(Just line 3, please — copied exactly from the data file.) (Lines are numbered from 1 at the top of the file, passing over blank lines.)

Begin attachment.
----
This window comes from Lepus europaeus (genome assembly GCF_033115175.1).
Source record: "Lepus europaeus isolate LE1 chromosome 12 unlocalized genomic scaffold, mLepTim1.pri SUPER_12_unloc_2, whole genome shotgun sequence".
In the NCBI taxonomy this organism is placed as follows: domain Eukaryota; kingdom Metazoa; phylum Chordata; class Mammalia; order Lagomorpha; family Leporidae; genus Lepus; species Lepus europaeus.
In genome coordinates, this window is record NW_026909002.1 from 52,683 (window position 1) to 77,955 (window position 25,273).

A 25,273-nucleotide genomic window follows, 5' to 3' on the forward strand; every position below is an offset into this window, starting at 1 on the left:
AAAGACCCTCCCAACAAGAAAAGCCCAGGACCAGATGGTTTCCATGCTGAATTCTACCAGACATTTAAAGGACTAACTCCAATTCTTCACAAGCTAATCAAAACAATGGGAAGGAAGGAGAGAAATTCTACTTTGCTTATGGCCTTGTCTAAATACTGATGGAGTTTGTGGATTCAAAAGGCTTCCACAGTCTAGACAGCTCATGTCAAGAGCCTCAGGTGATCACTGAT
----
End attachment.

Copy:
In the NCBI taxonomy this organism is placed as follows: domain Eukaryota; kingdom Metazoa; phylum Chordata; class Mammalia; order Lagomorpha; family Leporidae; genus Lepus; species Lepus europaeus.